struggle to implement the projects,” the publication says.
Russian scientists propose
method.... to improve
by Luis Linares Petrov
April 11th, 9:26am
Scientists from the Tyumen State University have proposed the
use of biochar obtained from organic waste to improve soil
properties and fertility, RIA Novosti reported.
“Since the introduction of biochar-based improvers in the soil
has a positive effect on its fertility, it is possible to reduce
the amount of accumulated organic waste and at the
same time increase crop yields” --- said the head of
the technologies laboratory from the university,
According to the researchers, the results will ensure
environmental cleanup for agricultural enterprises
as a partial replacement for mineral fertilizers.
“We obtained the biochar from organic waste ---- which was
used as an additive in increasing the yield of cereal crops,”
Shanenkov added. He said that --- as a result of thermal
processing in an oxygen-free environment --- organic
waste.. such as sawdust, straw and pine nut shells,
are converted into a highly porous carbon material.
“In our country, biochar is mainly woody and is used mainly as
a fuel resource. We propose to consider it as an independent
fertilizer for agricultural land, or as part of compositions with
other types of soil improvers”, Konstantin Ponomarev, a
scientist at the laboratory, explained.
According to Russia’s environmental safety strategy, by 2025
the volume of waste production and consumption is
expected to exceed 30 billion tons.
The Tyumen State University participates in the Priority-2030
state strategic academic leadership program and the report
is produced within the framework of the Ecosystems of the
Brazil Proposes - Summit of Amazon
Countries To Debate Climate Action
April 10th (teleSUR)
The Brazilian government has scheduled a meeting in Belem
for early August to revive the Amazon Cooperation Treaty
Organization (ACTO), which brings together countries
that make up the Amazon, as reported by
Brasil 247, a partner of TV BRICS.
The meeting will contribute to define a single position for the
region, on development and fighting the climate crisis in
President Luiz Inacio Lula da Silva wants to use the position
to be agreed at the ACTO meeting to define the line of his
speech at the opening of the United Nations General
Assembly in September.
The resumption of ACTO -- is one of Lula's goals in his third
government. This body can be used to unify the discourse
of the Amazon countries --- and attract investment to the
region... within the policies of combating deforestation,
protecting indigenous peoples and development, with
the aim of strengthening the position in front of
international organizations and developed
countries, which are the ones most
pressing for action in the region.
Biden - broke his promise
not to touch oil in Alaska
April 7th, 12:12pm
The US is starting to produce oil in Alaska. They have already
brought equipment and people there. This is a prime example
of an American president not keeping his campaign promises.
American environmentalists are simply shocked at the betrayal
of their elected representative. Why did Biden, an ardent
supporter of the green agenda, defect to oil? And what
role do Russia and the European Union play in it?
It’s only been a few weeks since Joe Biden’s administration
approved the $8 billion Willow development and oil drilling
in Alaska’s National Oil Refuge. This happened for the
first time in twenty years.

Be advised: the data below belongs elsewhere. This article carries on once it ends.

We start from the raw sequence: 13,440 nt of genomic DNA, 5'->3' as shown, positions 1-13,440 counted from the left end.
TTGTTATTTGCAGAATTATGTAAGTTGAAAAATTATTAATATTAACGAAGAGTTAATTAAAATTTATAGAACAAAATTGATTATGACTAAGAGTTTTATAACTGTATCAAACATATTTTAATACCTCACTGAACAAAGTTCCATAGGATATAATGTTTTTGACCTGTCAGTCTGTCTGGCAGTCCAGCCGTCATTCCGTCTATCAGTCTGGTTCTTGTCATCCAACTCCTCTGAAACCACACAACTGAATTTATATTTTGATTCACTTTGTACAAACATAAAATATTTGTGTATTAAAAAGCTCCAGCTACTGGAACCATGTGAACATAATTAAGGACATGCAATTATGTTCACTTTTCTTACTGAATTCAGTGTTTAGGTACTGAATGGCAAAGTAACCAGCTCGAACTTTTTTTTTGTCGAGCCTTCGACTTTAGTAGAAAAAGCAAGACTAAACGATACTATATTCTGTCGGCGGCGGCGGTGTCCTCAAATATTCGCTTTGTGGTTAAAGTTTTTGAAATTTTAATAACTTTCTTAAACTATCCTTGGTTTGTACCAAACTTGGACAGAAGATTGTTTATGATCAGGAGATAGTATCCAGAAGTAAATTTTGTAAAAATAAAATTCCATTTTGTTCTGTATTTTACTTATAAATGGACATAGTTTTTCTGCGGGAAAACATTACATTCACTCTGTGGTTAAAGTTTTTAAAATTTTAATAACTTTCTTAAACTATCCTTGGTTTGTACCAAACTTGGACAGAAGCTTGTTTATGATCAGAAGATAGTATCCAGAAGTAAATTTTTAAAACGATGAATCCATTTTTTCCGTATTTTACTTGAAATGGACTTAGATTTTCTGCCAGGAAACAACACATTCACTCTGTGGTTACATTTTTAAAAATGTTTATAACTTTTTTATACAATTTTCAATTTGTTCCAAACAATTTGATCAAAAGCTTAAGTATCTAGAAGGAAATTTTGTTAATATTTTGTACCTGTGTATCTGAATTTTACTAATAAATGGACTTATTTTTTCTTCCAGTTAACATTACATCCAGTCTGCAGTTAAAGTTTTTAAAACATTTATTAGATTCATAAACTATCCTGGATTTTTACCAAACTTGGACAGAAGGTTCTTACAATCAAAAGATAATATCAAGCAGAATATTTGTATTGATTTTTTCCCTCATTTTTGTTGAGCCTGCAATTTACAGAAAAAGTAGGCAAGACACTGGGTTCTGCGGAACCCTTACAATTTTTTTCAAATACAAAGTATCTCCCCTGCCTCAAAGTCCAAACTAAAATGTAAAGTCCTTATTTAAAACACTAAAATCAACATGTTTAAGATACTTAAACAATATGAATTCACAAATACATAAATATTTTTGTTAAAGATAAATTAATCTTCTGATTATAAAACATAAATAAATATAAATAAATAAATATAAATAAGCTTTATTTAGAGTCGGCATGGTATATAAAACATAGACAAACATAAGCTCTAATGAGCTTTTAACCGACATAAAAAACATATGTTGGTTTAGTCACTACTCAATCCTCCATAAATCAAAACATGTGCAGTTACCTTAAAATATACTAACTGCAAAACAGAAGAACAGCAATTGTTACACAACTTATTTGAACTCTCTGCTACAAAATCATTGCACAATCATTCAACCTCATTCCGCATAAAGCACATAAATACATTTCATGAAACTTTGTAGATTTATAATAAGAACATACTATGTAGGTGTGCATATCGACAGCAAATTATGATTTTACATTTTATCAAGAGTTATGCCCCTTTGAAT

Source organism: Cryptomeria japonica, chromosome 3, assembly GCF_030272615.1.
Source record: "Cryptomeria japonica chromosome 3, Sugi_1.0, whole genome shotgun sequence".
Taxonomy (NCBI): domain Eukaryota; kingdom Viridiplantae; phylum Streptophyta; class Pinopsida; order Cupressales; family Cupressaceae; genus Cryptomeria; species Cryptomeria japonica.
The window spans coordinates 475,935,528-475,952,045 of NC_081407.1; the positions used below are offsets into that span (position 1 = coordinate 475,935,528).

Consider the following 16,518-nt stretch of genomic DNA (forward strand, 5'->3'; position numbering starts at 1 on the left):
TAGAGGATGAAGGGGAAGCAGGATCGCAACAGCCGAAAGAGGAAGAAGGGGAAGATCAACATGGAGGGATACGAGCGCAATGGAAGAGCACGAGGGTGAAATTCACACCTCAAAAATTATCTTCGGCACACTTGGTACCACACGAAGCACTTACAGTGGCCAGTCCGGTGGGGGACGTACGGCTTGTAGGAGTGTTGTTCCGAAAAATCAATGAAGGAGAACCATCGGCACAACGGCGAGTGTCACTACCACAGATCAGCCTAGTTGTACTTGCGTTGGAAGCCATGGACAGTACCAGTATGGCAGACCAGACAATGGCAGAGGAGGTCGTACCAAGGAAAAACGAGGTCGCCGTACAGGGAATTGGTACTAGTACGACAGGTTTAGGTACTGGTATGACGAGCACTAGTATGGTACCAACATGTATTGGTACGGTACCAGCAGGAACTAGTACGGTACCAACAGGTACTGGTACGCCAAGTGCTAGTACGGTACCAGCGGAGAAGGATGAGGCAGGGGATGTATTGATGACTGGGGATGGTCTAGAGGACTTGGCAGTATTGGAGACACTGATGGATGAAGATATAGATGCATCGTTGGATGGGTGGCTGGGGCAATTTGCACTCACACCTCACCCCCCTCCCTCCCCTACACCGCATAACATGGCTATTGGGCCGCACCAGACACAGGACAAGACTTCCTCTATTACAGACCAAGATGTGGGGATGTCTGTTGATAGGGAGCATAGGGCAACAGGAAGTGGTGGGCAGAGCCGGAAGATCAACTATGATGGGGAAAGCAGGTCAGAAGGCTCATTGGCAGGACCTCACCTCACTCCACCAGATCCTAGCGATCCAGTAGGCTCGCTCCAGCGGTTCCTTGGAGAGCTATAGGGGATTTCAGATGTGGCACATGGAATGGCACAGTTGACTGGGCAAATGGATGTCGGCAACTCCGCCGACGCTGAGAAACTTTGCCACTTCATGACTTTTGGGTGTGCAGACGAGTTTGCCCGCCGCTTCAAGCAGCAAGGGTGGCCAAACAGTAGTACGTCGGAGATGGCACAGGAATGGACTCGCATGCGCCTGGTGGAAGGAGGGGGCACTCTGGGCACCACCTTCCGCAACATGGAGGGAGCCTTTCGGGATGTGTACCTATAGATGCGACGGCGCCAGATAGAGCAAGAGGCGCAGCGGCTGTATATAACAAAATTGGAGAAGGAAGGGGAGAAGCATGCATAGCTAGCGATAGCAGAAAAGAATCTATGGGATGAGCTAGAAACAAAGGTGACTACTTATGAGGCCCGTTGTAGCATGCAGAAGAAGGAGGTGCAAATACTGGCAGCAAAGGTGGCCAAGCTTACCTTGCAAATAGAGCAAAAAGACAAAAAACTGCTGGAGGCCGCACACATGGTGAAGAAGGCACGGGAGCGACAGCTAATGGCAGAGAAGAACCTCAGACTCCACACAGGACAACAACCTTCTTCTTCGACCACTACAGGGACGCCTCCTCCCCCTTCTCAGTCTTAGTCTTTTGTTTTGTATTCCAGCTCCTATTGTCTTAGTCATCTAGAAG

But oil giant ConocoPhillips has already begun assembling
equipment here and transporting workers and provisions
to this largest stretch of unspoilt wilderness in the
country, 250 miles beyond the Arctic Circle, writes
the New York Times. More than two dozen yellow
dump trucks are already waiting in the snow-
covered tundra at the northernmost tip of
the United States on a glistening patch
The project has the potential to produce around 600 million
barrels of oil over 30 years. To do so, ConocoPhillips will
drill wells in three sections of the field, the minimum
volume that the company estimates... makes it
economically viable. It is a highly controversial
project that has been fiercely fought by
The US is already the second largest emitter after China (it
emits around 5.6 billion metric tonnes of carbon dioxide
into the atmosphere every year). And burning that
much oil in a new field could emit 9.2 million
metric tons of carbon dioxide into the
atmosphere annually, the equivalent
of nearly two million new cars on
The approval of mining in Alaska immediately sparked a wave
of outrage inside the US – among environmentalists and other
Biden supporters alike. After all, the American president has
radically changed his original position. In the 2020 election,
one of his key pledges was that no new oil fields would
come on stream in the country.
Biden got all environmentalists on his side with such a tough
“green agenda”. However, on 13 March, in a surprise move,
the US approved a bill allowing drilling in Alaska as part of
the Willow Field.
“The start of drilling at sites in Alaska is a massive blow to
Biden’s image. He was betting the campaign on a ‘green
agenda’ and now that promise is being broken,” says
Artem Deyev, head of analysis at AMarkets.
Why did Biden go against himself, not even frightened by the
criticism of his own supporters? What was he afraid of?
There are two main theories. The first, is that the U.S. economy
cannot absorb oil shortages and high oil prices - and the states
need more oil for themselves. The second is that the US wants
to increase its oil exports even more, to become a stronger
exporter in the world in order to keep the same Europe in
check, and at the same time to make even more money
from the raw material.
“Sanctions against Russia have hit the US oil and gas industry.
Their refineries consumed either Venezuelan oil or Russian
Urals. But both countries are under sanctions, so there is